Since today is the Chow-variety day, I'm going to ask my question here.

Suppose I have a smooth projective variety $X$ over a field of characteristic zero, and a smooth hyperplane $p: H\hookrightarrow X$.

Is the pullback $p^* : C^m(X)\to C^m(H)$ between Chow varieties of $m$-codimensional cycles, a morphism of Chow varieties with property $\mathcal{P}$?

  • $\mathcal{P}$ = open immersion
  • $\mathcal{P}$ = étale
  • $\mathcal{P}$ = flat
  • $\mathcal{P}$ = closed immersion

I'm hoping for the third to be true. I'm not an expert on Chow varieties, but I need them for a technical lemma I'm after.

  • 4
    $\begingroup$ There is no morphism $p^*$. The intersection with the hyperplane section $H$ of a cycle of pure-dimension $n-m$ in $X$ need not have pure dimension $n-m-1$ in $H$. Presumably you want to restrict the morphism to the open subscheme parameterizing those cycles whose intersection with $H$ has pure dimension $n-m-1$. At any rate, typically $p^*$ satisfies none of the properties that you list. $\endgroup$ – Jason Starr Jan 15 '18 at 1:39

Counterexamples. Here are examples showing that each of the properties above can fail. Let $X$ be a smooth cubic surface in $\mathbb{P}^3_k$, where $k$ is a field. Let $H$ be a smooth hyperplane section of $X$. This is a smooth, geometrically connected, projective curve of genus $1$ (a plane cubic).

The Fano scheme of lines on $X$, $F(X)$, is a finite, étale $k$-scheme of length $27$. The restriction morphism is everywhere defined on $F(X)$, $$p^*:F(X) \to H.$$ Since $F(X)$ is finite and $H$ is a curve, the image of $p^*$ contains no nonempty open subset. Thus, $p^*$ is not an open immersion, it is not étale, and it is not flat.

Finally, if $H$ contains any of the $135$ intersection points of a pair of lines of $X$, then $p^*$ is not injective on geometric points, thus it is not a closed immersion.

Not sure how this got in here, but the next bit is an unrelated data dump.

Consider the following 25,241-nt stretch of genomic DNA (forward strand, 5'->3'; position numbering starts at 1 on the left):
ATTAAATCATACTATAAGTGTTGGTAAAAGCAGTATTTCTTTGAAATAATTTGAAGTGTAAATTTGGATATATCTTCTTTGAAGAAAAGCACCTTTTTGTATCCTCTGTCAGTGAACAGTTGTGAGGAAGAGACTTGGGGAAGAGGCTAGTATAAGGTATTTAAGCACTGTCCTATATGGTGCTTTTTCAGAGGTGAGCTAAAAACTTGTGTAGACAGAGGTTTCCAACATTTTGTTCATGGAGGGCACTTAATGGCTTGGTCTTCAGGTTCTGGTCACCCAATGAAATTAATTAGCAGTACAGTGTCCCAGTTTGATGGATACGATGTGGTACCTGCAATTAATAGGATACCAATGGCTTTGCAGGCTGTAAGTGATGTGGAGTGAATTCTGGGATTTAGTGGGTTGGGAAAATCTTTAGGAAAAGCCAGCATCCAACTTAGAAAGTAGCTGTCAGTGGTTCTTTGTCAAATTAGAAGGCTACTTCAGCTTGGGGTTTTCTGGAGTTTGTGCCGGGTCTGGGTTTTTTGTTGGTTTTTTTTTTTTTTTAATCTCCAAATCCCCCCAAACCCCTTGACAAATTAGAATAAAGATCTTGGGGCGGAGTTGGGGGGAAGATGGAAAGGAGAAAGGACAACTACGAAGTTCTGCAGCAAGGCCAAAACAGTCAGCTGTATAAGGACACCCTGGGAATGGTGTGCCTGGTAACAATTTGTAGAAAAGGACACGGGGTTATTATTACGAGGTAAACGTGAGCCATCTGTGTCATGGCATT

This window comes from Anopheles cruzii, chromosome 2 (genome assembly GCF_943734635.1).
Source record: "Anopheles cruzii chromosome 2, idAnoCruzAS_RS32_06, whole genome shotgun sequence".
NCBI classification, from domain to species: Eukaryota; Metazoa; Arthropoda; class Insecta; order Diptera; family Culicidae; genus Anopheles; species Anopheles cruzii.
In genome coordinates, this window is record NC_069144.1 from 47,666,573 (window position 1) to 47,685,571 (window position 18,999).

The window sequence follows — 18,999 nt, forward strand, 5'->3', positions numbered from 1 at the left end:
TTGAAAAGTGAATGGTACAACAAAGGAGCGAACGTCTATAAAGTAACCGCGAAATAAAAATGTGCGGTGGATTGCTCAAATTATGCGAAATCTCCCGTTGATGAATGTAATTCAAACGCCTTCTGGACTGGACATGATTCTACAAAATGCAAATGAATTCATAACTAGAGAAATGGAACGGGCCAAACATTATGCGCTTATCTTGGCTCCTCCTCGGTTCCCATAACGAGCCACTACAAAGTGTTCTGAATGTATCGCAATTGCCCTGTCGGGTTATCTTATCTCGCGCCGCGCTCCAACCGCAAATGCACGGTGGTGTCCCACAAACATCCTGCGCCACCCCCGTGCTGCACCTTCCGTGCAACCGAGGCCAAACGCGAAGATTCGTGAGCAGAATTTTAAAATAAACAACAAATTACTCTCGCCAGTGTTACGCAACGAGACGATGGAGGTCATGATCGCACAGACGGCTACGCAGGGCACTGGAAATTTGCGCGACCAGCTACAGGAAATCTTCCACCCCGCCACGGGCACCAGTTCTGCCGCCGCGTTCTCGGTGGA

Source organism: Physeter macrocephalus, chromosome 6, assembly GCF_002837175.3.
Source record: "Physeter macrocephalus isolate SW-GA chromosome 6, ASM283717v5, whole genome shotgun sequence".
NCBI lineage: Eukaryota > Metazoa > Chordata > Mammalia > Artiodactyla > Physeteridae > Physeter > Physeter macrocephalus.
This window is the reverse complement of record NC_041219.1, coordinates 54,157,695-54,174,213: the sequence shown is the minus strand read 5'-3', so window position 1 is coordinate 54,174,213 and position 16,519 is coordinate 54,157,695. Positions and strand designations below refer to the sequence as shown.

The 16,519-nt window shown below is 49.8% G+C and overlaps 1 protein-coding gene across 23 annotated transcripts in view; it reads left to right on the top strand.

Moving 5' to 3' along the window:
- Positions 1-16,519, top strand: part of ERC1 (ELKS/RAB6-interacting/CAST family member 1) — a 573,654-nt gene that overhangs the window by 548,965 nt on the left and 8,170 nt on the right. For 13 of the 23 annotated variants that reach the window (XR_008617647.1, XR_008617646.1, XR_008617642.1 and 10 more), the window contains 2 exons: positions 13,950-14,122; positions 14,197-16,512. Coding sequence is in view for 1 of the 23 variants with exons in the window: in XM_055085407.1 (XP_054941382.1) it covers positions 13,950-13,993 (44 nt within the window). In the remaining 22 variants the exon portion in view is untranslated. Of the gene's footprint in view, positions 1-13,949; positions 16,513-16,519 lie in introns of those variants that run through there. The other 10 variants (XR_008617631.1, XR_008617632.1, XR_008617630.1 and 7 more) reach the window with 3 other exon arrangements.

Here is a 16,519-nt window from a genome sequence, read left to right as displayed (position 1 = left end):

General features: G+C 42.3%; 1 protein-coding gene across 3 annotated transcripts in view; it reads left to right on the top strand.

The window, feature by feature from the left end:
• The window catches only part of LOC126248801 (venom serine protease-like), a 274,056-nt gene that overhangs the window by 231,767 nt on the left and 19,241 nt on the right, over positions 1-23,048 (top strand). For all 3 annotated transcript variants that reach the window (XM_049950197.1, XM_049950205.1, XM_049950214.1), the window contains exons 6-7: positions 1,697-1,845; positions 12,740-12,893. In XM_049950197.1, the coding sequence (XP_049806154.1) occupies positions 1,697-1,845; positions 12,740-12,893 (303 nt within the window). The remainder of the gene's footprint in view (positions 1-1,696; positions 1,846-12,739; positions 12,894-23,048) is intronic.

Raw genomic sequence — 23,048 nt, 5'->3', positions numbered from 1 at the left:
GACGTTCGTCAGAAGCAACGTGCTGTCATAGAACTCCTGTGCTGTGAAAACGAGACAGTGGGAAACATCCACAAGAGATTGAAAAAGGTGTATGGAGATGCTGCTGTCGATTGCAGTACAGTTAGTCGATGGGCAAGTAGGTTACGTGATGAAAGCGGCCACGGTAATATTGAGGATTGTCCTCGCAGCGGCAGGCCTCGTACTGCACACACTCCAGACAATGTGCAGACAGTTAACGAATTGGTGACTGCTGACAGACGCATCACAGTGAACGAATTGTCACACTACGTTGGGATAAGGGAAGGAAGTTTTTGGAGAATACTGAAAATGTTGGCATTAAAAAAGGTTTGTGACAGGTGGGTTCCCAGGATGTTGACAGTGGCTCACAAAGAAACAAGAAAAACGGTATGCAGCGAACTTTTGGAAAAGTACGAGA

Sufficient Hypotheses for Flatness. You write that you want $p^*$ to be flat. There are several sufficient hypotheses for this to hold, although they are usually stated in terms of the Hilbert scheme or some other parameter space than the Chow variety. The point is that these hypotheses are usually stated in terms of infinitesimal deformation theory, and that is understood much better for the Hilbert scheme than the Chow variety (cf. the work of Angeniol and of David Rydh for the infinitesimal theory of the Chow variety).

Here is an example of a sufficient hypothesis that is useful for many applications: if $C\subset X$ is a closed subscheme that is a local complete intersection scheme of pure dimension $n-m$ whose intersection with $H$ has pure dimension $n-m-1$, if for every $q\geq 2$ the following cohomology group vanishes, $$H^q:= H^q(C,\textit{Hom}_{\mathcal{O}_C}(\mathcal{I}_{C/X}/\mathcal{I}_{C/X}^2,\mathcal{I}_{C\cap H/C})),$$ and if the fiber of $p^*$ at $[C]$ has dimension no greater than the "expected dimension", $$e=\chi(C,\textit{Hom}_{\mathcal{O}_C}(\mathcal{I}_{C/X}/\mathcal{I}_{C/X}^2,\mathcal{I}_{C\cap H})),$$ then $p^*$ is flat of pure relative dimension $e$ on an open subscheme of the Hilbert scheme that contains the point $[C]$ parameterizing $C$. Here $\mathcal{I}_{C/X}$ is the ideal sheaf of $C$ in $X$, and $\mathcal{I}_{C\cap H/C}$ is the ideal sheaf of $C\cap H$ in $C$.

Similarly, for $p^*$ to be smooth near $[C]$, replace the vanishing hypothesis for all $q\geq 2$ by vanishing for all $q\geq 1$. For $p^*$ to be étale, also add the hypotheses that the expected dimension $e$ equals $0$. If you also know that $p^*$ is generically injective (perhaps by a computation of the degree of $p^*$ in enumerative geometry), then $p^*$ is an open immersion. The morphism $p^*$ is unramified precisely if $H^0$ vanishes. If also $p^*$ is injective, then $p^*$ is a closed immersion.


Your Answer

By clicking “Post Your Answer”, you agree to our terms of service, privacy policy and cookie policy